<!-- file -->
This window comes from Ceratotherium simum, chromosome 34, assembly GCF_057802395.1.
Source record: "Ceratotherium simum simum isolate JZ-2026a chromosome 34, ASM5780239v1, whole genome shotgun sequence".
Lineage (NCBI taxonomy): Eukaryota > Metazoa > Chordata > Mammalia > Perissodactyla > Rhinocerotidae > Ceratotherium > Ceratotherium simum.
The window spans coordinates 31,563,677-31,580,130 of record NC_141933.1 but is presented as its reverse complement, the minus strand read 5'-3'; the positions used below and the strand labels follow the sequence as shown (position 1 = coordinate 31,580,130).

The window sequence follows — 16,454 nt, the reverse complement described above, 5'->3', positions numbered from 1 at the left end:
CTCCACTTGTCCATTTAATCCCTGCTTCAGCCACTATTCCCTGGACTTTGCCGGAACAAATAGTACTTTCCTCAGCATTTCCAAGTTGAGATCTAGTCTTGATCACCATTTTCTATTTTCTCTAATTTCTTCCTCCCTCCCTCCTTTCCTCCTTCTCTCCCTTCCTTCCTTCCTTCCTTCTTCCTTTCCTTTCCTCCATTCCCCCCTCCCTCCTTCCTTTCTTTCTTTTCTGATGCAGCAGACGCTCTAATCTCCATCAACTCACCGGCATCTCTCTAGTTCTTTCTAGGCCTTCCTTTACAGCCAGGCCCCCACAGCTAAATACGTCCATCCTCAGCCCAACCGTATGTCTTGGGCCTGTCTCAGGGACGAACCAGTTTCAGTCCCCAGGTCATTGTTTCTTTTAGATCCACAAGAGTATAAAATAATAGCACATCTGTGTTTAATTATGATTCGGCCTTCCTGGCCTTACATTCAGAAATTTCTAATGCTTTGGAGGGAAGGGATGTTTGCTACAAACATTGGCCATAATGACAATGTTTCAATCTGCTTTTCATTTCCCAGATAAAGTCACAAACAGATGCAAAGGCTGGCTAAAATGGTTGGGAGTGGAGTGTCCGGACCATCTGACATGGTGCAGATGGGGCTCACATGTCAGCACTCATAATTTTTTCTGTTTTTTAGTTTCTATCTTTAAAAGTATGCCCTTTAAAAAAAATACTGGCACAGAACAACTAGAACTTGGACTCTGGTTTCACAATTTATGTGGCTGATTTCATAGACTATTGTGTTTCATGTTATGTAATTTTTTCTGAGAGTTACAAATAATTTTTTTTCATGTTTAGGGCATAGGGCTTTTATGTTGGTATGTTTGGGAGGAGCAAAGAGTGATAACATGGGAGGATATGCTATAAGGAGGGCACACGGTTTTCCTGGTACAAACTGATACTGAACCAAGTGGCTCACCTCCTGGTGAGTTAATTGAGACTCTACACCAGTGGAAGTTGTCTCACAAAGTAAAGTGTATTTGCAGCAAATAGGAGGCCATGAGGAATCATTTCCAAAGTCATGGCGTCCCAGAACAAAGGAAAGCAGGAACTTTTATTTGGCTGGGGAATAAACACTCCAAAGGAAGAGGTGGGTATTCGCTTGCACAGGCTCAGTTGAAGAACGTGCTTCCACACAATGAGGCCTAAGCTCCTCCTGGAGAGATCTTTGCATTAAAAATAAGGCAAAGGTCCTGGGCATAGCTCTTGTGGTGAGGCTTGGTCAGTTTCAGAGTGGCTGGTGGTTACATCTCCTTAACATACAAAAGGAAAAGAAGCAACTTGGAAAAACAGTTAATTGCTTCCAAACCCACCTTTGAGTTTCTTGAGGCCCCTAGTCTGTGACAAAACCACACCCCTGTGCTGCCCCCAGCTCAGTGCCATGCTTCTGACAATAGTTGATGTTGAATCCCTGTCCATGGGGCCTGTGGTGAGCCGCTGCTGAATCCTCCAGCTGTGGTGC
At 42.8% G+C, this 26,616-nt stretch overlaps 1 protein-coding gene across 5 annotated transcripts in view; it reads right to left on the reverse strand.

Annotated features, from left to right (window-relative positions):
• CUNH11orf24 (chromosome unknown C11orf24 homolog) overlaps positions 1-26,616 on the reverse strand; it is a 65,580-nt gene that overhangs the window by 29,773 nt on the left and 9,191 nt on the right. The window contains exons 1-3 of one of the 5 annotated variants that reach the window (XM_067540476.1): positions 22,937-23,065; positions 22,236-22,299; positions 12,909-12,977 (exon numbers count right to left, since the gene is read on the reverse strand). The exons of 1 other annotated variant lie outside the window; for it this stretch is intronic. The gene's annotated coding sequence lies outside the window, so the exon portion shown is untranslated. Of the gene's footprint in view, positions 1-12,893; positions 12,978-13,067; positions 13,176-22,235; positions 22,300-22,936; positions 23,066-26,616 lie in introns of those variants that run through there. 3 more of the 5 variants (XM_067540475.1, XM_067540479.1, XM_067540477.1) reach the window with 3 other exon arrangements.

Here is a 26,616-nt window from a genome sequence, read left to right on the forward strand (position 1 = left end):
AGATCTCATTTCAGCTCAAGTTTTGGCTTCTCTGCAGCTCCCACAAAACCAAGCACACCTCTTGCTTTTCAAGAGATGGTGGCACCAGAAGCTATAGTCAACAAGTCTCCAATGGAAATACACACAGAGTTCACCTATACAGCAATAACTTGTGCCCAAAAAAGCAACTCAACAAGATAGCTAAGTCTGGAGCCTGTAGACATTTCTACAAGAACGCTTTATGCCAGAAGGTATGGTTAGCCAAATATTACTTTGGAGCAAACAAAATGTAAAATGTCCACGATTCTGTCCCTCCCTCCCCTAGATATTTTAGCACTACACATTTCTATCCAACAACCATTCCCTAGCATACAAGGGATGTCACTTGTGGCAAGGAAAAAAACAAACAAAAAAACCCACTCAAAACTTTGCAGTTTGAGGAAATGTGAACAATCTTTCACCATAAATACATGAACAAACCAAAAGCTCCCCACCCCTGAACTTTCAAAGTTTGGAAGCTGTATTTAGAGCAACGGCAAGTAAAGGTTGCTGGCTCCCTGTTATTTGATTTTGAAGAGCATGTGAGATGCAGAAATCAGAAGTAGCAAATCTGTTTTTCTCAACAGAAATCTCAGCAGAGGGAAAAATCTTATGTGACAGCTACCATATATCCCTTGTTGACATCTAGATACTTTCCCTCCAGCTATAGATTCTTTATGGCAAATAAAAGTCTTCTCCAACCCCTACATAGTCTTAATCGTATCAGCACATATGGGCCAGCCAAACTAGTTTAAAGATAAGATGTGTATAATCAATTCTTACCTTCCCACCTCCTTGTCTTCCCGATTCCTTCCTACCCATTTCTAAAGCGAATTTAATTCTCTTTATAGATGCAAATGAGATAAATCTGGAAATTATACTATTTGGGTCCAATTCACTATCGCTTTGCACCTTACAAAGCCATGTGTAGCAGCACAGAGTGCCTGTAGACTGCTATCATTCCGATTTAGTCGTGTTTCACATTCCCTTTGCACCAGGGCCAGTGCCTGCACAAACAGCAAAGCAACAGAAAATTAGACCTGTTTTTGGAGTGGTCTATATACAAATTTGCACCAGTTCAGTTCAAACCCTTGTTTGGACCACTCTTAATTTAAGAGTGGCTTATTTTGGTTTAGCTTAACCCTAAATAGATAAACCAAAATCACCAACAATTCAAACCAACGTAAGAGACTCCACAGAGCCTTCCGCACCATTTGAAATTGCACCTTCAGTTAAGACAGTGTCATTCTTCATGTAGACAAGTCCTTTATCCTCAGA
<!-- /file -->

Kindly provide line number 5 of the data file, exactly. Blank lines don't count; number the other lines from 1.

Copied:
The window sequence follows — 16,454 nt, the reverse complement described above, 5'->3', positions numbered from 1 at the left end: